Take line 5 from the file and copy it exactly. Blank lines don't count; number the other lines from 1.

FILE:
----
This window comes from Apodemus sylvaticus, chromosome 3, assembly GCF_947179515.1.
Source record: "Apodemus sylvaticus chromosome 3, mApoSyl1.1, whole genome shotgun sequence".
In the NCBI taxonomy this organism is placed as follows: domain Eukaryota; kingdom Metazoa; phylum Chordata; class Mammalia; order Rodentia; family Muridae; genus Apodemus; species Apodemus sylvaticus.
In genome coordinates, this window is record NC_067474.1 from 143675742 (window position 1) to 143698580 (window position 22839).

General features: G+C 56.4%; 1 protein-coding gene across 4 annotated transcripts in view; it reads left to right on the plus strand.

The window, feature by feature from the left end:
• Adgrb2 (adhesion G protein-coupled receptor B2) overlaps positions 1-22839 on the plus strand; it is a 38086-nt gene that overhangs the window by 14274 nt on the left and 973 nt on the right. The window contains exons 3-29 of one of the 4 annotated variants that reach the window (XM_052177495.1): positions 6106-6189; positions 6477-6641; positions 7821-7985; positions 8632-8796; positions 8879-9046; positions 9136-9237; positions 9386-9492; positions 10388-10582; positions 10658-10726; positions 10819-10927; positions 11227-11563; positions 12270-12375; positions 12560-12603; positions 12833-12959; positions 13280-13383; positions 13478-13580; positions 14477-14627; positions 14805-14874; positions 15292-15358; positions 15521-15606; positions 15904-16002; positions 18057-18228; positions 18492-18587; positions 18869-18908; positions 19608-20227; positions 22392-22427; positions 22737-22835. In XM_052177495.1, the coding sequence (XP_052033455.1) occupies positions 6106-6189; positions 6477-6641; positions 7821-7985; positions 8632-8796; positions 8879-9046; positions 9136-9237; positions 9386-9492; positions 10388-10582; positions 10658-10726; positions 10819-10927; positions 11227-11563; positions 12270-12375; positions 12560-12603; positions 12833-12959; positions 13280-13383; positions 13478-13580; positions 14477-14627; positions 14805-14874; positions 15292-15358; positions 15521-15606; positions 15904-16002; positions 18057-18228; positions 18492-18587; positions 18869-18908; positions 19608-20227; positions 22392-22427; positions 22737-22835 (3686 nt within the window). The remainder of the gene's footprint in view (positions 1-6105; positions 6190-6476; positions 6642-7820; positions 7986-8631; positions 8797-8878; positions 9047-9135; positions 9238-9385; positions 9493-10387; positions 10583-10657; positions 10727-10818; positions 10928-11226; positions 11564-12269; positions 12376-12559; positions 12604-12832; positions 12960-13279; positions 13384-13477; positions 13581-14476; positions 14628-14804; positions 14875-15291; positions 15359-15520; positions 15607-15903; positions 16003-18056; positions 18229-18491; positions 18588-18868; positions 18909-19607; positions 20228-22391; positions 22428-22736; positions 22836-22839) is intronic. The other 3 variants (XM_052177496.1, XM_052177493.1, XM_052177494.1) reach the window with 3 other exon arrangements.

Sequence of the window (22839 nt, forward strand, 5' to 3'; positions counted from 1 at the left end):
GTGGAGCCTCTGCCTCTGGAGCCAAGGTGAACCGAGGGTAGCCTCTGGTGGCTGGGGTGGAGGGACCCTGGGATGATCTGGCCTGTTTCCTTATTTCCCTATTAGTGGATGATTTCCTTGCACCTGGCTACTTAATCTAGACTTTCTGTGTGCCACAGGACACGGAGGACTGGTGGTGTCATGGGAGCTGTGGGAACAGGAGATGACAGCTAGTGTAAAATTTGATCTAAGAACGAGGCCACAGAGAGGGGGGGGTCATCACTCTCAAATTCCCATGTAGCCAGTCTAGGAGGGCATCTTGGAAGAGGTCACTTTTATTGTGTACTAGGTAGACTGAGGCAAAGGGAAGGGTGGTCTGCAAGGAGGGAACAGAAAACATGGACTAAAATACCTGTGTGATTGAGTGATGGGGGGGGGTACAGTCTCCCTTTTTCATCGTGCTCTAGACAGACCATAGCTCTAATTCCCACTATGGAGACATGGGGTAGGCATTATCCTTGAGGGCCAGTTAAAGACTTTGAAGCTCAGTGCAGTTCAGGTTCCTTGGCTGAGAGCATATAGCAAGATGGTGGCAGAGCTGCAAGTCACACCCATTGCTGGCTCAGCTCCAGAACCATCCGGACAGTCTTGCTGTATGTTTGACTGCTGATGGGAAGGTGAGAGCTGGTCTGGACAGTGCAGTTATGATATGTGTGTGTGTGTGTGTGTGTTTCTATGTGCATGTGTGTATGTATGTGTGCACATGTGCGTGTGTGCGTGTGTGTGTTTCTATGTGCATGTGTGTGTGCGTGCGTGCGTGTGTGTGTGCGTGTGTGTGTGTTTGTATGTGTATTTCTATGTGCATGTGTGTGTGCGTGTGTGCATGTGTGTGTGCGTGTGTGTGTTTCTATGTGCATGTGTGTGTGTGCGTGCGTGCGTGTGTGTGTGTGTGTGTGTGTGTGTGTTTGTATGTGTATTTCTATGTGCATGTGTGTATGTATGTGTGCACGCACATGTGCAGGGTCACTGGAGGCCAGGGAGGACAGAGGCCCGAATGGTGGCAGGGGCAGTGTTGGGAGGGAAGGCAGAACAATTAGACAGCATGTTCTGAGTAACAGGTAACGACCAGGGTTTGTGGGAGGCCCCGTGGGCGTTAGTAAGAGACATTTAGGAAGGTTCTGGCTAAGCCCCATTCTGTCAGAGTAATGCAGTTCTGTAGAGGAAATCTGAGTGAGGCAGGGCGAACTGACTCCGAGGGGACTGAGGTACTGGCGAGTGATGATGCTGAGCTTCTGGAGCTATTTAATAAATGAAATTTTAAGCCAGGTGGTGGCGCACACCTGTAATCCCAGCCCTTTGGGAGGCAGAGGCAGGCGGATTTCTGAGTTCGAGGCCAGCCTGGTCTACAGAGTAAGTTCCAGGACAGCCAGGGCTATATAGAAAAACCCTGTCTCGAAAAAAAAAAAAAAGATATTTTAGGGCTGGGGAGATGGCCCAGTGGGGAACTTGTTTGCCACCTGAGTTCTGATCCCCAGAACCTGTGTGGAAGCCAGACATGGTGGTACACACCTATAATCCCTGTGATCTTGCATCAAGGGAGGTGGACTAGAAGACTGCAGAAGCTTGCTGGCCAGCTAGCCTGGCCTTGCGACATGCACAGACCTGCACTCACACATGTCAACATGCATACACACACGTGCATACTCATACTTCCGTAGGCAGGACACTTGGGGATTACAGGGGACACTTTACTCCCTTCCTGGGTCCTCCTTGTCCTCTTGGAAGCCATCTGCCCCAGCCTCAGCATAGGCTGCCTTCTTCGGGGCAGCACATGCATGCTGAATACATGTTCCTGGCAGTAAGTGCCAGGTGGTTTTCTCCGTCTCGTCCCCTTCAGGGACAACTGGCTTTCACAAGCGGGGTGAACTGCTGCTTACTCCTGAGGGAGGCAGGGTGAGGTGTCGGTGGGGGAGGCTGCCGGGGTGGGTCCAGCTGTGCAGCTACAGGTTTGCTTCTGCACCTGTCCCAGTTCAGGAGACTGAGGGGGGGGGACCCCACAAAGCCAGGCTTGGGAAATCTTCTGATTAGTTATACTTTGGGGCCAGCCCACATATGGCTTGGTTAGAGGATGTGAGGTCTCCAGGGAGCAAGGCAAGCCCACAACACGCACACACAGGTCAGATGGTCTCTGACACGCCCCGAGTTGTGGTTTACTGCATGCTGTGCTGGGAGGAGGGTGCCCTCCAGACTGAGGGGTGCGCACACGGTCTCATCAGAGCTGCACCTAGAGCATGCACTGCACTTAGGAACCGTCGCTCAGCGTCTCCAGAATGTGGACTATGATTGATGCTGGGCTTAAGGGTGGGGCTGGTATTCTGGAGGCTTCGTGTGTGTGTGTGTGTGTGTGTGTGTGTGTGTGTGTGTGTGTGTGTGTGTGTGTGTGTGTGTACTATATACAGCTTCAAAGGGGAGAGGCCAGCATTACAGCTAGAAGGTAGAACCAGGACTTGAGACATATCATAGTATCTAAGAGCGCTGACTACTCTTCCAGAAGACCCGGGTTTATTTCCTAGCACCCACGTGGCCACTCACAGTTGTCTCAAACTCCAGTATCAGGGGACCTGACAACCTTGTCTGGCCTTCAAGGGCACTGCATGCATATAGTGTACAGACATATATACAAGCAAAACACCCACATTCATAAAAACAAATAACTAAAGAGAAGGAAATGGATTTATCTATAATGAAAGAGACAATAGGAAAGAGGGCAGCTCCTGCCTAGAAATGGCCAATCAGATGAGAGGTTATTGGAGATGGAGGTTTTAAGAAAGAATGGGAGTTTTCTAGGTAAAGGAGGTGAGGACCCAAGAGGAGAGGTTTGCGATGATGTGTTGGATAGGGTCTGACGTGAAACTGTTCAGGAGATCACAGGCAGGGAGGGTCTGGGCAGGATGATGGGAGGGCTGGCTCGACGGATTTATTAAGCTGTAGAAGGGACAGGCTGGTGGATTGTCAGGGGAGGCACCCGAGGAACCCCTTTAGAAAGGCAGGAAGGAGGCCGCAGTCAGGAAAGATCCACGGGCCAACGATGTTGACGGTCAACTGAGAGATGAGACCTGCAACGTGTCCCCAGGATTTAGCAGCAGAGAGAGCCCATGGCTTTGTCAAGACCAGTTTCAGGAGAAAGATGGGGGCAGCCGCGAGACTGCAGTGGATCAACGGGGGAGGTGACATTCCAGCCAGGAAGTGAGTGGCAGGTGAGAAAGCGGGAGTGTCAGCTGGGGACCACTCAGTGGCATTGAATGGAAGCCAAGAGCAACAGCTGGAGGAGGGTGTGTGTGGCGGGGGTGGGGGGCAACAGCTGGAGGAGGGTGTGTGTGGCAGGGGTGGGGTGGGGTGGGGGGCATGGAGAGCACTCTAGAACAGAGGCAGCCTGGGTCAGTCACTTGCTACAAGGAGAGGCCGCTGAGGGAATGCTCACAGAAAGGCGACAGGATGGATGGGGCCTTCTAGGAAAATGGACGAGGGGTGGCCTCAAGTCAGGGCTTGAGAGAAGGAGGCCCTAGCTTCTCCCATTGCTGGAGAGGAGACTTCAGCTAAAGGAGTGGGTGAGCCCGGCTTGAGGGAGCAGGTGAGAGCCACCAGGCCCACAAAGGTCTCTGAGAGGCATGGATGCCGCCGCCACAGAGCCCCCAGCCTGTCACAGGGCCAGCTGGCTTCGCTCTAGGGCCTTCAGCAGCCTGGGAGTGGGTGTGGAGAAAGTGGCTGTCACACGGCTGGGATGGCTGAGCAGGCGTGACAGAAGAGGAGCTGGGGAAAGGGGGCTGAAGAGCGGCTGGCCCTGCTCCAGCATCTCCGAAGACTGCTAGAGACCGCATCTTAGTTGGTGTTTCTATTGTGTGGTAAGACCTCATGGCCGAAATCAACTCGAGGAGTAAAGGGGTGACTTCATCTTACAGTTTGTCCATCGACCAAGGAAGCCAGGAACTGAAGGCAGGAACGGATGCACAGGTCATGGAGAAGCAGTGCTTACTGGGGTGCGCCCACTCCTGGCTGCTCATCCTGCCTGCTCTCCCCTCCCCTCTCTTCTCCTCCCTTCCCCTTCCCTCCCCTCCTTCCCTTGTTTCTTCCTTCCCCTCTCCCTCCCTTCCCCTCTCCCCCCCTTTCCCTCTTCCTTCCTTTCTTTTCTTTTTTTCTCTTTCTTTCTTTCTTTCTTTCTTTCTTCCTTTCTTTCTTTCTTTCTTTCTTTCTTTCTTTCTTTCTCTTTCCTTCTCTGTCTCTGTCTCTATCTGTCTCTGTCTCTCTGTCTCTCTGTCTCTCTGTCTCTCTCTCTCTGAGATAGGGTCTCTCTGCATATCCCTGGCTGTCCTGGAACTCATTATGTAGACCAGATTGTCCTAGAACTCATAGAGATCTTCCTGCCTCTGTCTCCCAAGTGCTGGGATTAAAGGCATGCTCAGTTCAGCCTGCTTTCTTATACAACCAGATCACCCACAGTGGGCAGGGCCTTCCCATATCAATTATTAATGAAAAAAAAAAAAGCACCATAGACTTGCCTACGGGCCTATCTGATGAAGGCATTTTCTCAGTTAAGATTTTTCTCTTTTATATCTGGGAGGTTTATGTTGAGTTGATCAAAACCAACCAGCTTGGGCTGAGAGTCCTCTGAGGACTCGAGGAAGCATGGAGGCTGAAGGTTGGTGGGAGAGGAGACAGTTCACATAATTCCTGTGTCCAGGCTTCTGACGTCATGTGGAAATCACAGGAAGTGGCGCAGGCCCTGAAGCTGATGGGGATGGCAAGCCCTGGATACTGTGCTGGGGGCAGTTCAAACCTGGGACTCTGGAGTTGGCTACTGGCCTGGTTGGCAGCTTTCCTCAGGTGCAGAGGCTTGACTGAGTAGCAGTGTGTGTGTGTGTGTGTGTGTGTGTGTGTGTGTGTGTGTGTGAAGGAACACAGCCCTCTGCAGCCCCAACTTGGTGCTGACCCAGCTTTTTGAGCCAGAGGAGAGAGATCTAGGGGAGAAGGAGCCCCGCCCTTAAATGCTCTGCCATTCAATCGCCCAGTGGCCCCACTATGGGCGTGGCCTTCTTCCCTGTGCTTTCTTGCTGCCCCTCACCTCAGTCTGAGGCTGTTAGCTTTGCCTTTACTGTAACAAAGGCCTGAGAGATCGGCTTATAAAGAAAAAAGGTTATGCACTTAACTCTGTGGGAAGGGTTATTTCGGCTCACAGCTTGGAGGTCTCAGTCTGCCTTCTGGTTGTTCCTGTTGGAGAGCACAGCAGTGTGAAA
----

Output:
General features: G+C 56.4%; 1 protein-coding gene across 4 annotated transcripts in view; it reads left to right on the plus strand.